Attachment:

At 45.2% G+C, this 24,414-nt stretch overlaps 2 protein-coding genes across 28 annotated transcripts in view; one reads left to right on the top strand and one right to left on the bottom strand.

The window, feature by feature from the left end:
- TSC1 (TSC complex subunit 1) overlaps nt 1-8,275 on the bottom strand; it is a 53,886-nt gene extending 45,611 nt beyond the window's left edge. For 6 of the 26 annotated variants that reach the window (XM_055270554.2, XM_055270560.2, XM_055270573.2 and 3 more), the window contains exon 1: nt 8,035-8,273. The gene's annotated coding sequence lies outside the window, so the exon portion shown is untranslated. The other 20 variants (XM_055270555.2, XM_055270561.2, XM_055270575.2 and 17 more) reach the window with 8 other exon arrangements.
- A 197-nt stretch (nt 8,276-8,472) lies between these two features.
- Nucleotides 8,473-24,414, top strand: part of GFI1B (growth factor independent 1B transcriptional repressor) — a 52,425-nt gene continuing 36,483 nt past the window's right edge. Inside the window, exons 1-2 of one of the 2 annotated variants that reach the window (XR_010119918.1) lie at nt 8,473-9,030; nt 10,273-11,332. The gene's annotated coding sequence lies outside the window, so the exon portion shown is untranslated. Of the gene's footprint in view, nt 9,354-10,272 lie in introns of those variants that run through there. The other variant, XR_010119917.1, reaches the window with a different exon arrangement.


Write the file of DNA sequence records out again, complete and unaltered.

At 45.2% G+C, this 24,414-nt stretch overlaps 2 protein-coding genes across 28 annotated transcripts in view; one reads left to right on the top strand and one right to left on the bottom strand.

The window, feature by feature from the left end:
- TSC1 (TSC complex subunit 1) overlaps nt 1-8,275 on the bottom strand; it is a 53,886-nt gene extending 45,611 nt beyond the window's left edge. For 6 of the 26 annotated variants that reach the window (XM_055270554.2, XM_055270560.2, XM_055270573.2 and 3 more), the window contains exon 1: nt 8,035-8,273. The gene's annotated coding sequence lies outside the window, so the exon portion shown is untranslated. The other 20 variants (XM_055270555.2, XM_055270561.2, XM_055270575.2 and 17 more) reach the window with 8 other exon arrangements.
- A 197-nt stretch (nt 8,276-8,472) lies between these two features.
- Nucleotides 8,473-24,414, top strand: part of GFI1B (growth factor independent 1B transcriptional repressor) — a 52,425-nt gene continuing 36,483 nt past the window's right edge. Inside the window, exons 1-2 of one of the 2 annotated variants that reach the window (XR_010119918.1) lie at nt 8,473-9,030; nt 10,273-11,332. The gene's annotated coding sequence lies outside the window, so the exon portion shown is untranslated. Of the gene's footprint in view, nt 9,354-10,272 lie in introns of those variants that run through there. The other variant, XR_010119917.1, reaches the window with a different exon arrangement.